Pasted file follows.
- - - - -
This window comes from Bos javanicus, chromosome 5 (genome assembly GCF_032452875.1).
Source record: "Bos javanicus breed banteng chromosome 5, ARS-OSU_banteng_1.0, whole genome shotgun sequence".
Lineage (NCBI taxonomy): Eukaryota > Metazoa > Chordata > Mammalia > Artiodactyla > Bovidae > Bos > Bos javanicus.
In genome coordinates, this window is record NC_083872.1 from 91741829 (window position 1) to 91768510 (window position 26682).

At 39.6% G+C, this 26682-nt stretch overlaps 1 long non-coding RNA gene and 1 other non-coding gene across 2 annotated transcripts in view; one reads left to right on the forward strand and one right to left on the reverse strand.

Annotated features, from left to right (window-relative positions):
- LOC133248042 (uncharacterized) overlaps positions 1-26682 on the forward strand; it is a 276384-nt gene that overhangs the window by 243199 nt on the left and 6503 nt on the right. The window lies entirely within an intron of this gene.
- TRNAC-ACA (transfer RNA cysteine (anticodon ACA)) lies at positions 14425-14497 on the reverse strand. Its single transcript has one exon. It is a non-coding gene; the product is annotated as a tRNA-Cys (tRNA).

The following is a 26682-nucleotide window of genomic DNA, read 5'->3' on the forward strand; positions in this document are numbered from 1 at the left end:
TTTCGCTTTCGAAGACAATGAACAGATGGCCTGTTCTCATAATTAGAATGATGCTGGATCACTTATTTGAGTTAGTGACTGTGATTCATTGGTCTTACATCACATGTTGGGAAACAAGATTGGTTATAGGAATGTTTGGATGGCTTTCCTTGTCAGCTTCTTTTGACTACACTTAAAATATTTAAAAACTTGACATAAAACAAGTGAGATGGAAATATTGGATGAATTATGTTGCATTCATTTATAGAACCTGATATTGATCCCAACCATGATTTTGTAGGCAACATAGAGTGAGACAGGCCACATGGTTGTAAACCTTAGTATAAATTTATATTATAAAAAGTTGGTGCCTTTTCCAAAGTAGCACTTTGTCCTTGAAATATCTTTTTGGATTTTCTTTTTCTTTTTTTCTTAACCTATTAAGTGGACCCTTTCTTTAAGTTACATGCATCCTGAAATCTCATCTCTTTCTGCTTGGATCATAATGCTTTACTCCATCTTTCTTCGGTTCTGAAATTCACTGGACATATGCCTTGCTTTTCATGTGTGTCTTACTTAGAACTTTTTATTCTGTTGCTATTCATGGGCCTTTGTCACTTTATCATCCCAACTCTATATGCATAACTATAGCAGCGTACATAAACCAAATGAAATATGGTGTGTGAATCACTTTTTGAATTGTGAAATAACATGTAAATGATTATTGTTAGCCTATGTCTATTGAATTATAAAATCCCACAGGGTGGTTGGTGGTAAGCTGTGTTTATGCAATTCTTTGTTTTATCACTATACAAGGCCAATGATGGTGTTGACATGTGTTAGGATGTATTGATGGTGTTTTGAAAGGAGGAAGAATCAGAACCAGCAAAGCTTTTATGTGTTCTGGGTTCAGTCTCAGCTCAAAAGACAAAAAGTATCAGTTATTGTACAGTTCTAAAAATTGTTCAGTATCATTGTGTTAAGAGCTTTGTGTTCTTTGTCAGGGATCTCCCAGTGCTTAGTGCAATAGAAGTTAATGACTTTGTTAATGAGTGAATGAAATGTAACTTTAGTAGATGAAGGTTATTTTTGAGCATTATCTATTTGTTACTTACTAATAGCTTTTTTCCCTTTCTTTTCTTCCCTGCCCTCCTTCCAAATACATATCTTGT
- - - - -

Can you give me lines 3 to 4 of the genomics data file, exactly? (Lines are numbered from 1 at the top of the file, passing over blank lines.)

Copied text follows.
Lineage (NCBI taxonomy): Eukaryota > Metazoa > Chordata > Mammalia > Artiodactyla > Bovidae > Bos > Bos javanicus.
In genome coordinates, this window is record NC_083872.1 from 91741829 (window position 1) to 91768510 (window position 26682).